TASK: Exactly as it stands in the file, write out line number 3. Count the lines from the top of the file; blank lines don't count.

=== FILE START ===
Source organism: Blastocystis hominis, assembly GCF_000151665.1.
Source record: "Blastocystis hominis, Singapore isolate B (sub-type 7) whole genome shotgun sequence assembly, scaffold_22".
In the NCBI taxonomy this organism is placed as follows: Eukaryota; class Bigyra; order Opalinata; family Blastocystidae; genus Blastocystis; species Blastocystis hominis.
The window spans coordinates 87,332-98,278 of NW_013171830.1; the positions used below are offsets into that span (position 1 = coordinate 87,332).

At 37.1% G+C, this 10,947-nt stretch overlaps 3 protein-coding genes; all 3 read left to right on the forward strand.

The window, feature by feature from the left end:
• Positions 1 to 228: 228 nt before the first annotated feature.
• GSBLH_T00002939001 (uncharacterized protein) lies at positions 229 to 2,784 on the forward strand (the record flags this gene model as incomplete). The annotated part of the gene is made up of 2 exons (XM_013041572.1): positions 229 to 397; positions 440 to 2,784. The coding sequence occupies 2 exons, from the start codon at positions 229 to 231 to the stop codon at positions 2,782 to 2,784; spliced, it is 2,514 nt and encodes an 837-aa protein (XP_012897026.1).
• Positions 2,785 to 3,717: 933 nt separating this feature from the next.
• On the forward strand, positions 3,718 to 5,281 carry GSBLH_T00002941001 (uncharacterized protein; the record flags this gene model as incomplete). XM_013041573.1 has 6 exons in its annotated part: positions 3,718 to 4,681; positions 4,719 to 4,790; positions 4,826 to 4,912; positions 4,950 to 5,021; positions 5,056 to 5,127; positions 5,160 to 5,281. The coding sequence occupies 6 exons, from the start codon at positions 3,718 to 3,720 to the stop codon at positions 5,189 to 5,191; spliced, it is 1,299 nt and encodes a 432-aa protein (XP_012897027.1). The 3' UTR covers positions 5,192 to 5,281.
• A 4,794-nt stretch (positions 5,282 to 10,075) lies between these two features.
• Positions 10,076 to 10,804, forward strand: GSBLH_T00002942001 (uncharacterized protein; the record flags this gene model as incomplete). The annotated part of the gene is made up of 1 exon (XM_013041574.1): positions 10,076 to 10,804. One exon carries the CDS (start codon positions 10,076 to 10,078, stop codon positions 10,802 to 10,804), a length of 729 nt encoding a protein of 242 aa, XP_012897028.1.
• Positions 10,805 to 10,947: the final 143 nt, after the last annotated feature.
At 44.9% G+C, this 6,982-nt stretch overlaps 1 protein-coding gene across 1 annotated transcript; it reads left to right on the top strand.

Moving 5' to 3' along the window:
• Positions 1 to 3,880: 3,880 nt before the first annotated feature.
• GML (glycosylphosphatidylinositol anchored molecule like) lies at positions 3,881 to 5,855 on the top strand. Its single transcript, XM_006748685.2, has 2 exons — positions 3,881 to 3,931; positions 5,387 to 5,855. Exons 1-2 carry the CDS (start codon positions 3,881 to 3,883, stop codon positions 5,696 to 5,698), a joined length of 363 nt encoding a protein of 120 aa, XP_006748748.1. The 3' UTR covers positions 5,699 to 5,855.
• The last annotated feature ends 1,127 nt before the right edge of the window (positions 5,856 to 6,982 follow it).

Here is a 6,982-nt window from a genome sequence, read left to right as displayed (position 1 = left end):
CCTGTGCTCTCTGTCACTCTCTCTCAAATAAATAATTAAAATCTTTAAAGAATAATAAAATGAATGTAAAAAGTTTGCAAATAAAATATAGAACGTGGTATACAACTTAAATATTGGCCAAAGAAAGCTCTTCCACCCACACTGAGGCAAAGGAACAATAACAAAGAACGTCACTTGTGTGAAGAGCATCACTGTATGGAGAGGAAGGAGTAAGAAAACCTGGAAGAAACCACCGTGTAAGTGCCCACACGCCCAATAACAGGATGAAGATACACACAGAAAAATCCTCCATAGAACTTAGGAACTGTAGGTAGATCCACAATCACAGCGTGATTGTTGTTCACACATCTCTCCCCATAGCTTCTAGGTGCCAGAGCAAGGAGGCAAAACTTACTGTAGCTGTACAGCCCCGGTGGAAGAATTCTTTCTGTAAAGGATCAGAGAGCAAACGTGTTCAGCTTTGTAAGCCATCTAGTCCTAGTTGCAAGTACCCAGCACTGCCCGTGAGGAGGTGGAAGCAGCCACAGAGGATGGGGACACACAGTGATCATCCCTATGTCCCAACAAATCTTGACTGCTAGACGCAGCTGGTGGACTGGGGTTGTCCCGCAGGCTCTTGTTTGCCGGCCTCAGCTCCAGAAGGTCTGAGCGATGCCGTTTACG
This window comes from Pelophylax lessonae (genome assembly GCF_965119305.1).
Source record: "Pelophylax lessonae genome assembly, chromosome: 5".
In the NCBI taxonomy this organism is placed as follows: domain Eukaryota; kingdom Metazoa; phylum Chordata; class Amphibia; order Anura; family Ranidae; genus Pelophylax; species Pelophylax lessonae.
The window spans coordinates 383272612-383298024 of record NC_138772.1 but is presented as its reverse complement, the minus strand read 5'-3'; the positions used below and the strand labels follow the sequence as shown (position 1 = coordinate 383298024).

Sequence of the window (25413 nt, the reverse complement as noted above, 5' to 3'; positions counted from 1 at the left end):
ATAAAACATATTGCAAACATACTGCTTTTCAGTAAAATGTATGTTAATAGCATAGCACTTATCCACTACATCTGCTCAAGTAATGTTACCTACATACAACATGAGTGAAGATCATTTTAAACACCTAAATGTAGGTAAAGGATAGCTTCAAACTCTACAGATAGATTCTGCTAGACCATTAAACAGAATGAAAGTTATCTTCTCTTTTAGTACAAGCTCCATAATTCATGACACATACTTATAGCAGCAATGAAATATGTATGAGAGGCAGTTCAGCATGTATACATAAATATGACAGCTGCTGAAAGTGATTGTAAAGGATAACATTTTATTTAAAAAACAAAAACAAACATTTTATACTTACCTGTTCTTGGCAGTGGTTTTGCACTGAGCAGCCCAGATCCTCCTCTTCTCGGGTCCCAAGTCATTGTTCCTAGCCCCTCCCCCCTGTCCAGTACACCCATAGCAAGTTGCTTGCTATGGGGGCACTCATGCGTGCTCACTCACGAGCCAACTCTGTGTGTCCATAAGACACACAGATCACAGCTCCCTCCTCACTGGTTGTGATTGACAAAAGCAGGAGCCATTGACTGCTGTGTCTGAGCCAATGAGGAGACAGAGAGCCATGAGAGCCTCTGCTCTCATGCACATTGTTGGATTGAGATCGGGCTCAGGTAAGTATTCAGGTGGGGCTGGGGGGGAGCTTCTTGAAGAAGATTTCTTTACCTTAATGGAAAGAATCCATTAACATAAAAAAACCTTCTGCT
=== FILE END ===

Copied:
In the NCBI taxonomy this organism is placed as follows: Eukaryota; class Bigyra; order Opalinata; family Blastocystidae; genus Blastocystis; species Blastocystis hominis.